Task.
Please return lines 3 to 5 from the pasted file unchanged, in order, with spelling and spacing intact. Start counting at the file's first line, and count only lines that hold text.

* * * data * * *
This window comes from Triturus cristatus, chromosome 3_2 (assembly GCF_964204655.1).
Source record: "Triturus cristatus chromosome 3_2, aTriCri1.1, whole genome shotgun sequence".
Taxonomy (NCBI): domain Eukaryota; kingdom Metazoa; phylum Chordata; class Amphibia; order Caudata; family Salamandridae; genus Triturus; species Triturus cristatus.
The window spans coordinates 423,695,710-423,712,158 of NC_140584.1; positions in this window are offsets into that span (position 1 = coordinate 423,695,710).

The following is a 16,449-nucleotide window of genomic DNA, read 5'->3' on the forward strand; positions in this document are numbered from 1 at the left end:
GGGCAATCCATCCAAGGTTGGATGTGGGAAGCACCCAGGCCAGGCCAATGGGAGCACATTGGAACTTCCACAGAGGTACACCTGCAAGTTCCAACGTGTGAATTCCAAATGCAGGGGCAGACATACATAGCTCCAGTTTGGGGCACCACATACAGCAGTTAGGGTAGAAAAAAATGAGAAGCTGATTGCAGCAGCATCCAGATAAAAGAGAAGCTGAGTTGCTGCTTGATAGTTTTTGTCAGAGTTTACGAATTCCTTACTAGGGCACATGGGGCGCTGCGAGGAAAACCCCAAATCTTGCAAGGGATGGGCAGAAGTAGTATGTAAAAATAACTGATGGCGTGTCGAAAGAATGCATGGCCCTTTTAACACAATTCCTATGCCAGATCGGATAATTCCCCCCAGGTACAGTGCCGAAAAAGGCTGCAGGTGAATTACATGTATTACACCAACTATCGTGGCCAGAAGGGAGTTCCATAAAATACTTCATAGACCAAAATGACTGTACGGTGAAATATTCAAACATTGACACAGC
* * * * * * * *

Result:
Taxonomy (NCBI): domain Eukaryota; kingdom Metazoa; phylum Chordata; class Amphibia; order Caudata; family Salamandridae; genus Triturus; species Triturus cristatus.
The window spans coordinates 423,695,710-423,712,158 of NC_140584.1; positions in this window are offsets into that span (position 1 = coordinate 423,695,710).

The following is a 16,449-nucleotide window of genomic DNA, read 5'->3' on the forward strand; positions in this document are numbered from 1 at the left end: